Beyond written statements and an intent to produce more Black productions, more action is needed. The selected plays need to be of the slice-of-life and uplifting Black experiences, not just the traumatic. There needs to be an increase of racial diversity backstage and in the offices. There needs to be action plans and policy changes toward racial equity. Mission statements need to be reevaluated and the operational structure reorganized. The target audiences must reflect the racial diversity that is being displayed onstage. These changes are necessary. But, they are still only half measures. Real change will not happen until we dismantle theater’s dominant culture.

White normativity is the prevailing culture of theater. It is apparent from the moment I walk into the lobby. I don’t hear sounds of bomba or plena; I get stopped by white ushers and asked, “Are you in the right place?” When I walk into an audition room, I am not greeted with looks of belonging and people shouting, “¡Wepa!” I get a quick mispronunciation of my name from the white men across the large table. While looking at my resume, they might give an ironic chuckle at the idea of the Latina standing before them having attended college in Idaho, but that’s the extent of the conversation. Then, I have to spend the next two minutes being vulnerable and showcasing my complexity only to be cast as the evil seductress or frumpy maid. When I get called into the office on my day off, leaving the usual black structured blazer and hair gel at home, I get compliments on my spicy, ethnic dress and “wild hair.” On every level, the culture of theater is one that centers whiteness as natural, right, and the universal norm.

Shifting programming, hiring more people of color, and creating more social policies is necessary. But real change is not going to come from an “inclusive” mentality. To include Black, Indigenous, and other people of color implies an inherent ownership of theater, and again, centers whiteness. So long as the dominant culture of theater remains one of white normativity, theater institutions will continue to oppress marginalized populations despite a leader’s good intentions.

So, if you’re of the dominant culture and you cannot authentically make space for Black, Indigenous, and other people of color, but you truly want to change things for the better, what should you do? The answer is simple: get out of the way. Do not remain silent and passively listen. Do not ask us to better educate you. Do not hire more community liaisons. Do not attempt to “give us a voice.” Resign. Advocate for a Black person to take your position. Work at a theater company that was founded by, created for, and run by Black, Indigenous, or other persons of color. Promote and market these theater companies. Raise money for these theaters.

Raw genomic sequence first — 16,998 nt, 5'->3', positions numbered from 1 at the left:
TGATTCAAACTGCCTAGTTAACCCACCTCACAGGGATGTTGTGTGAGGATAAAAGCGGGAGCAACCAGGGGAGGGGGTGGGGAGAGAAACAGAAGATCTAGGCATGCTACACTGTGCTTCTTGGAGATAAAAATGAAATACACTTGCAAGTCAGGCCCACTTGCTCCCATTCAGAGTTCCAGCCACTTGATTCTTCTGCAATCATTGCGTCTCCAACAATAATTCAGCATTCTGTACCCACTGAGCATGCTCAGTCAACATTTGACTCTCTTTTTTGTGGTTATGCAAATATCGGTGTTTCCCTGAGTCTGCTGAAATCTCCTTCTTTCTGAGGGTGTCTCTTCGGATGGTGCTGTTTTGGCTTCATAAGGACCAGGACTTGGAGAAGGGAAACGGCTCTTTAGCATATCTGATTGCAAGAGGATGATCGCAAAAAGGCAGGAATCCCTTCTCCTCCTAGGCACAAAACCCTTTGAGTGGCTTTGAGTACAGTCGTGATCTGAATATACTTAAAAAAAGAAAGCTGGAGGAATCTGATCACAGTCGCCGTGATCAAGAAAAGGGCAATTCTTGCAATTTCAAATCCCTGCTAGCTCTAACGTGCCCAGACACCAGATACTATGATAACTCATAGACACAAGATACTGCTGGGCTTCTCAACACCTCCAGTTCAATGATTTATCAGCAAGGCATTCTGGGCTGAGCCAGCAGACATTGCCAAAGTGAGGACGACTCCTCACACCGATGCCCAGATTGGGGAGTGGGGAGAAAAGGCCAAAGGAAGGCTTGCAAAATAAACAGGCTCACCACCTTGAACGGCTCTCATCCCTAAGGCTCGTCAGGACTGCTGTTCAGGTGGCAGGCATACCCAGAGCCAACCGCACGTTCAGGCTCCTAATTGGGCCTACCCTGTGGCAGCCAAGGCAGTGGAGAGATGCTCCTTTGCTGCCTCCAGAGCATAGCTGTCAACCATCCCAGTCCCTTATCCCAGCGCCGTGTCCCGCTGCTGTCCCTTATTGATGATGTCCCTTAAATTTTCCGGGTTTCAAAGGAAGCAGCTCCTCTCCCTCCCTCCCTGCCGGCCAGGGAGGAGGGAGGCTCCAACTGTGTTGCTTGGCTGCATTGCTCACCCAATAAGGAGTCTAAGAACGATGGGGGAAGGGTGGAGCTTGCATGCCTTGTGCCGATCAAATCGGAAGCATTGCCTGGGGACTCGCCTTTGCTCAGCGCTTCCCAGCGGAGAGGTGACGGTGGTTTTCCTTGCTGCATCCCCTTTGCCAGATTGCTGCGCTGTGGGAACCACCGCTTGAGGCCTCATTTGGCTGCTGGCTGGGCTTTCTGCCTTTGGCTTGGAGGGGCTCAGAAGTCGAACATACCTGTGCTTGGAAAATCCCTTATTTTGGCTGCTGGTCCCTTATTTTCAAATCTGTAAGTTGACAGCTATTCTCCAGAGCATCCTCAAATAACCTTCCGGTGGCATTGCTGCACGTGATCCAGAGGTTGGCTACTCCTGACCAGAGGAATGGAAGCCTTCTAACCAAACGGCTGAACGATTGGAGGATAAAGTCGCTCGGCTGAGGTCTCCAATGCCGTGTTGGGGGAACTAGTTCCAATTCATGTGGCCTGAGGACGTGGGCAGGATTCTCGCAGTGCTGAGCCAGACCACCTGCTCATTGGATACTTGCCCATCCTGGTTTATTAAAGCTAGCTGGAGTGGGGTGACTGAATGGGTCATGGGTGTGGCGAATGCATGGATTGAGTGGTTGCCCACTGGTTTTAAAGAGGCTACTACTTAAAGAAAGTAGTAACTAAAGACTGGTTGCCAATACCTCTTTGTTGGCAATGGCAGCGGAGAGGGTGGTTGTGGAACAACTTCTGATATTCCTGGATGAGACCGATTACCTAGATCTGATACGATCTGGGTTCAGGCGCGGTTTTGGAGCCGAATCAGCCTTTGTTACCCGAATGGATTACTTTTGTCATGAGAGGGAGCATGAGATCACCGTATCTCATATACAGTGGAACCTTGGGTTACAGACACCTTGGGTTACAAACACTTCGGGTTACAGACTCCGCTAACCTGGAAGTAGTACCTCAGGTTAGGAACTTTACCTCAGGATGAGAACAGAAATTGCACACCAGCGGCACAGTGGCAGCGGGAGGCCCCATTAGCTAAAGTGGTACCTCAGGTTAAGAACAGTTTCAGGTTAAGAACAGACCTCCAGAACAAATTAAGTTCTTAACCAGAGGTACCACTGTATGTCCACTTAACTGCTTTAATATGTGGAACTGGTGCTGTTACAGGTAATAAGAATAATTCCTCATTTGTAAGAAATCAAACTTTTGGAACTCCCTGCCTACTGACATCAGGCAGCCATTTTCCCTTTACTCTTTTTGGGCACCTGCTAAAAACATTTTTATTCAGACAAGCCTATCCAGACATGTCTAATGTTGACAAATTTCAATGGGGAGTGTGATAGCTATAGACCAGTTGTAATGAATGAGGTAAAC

But, you have worked hard to get where you are. I believe that. I trust that you are hardworking, qualified, and maybe even overcame some systemic issues of class and gender. But for so many people of color, it does not matter what else we have had to overcome or how hardworking and qualified we are. Many of us have never had a mentor. We have not had someone supporting us, celebrating our work, or explaining the unspoken rules of this industry. We were not hired based on potential. We gained experience by work we cultivated and produced ourselves. We were hired based on proven experience that still only equated to the rare production that showcases our perceived race. We learned how to code switch and find subtle ways of circumventing your system. We learned your discourse, your customs, your world, only to have a fraction of your opportunities. We are under no illusion that this is a meritocratic society--neither should you. 

If you are still thinking your good intentions are enough to unilaterally lead this industry, you are wrong. You have not had to study our cultures your whole life. You have not had to learn our stories. You have not had to dilute your own stories into a narrative that we are comfortable with. To justify why you matter. To be called a virus and blamed for the pandemic. To be afraid of being detained at an airport in fear of someone labeling you as a terrorist. To hashtag your murdered and missing women and girls for others to care. To exclaim that a child cannot be illegal. To live with the very real possibility of dying by a police officer kneeling on your neck or shooting you in your bed while you sleep.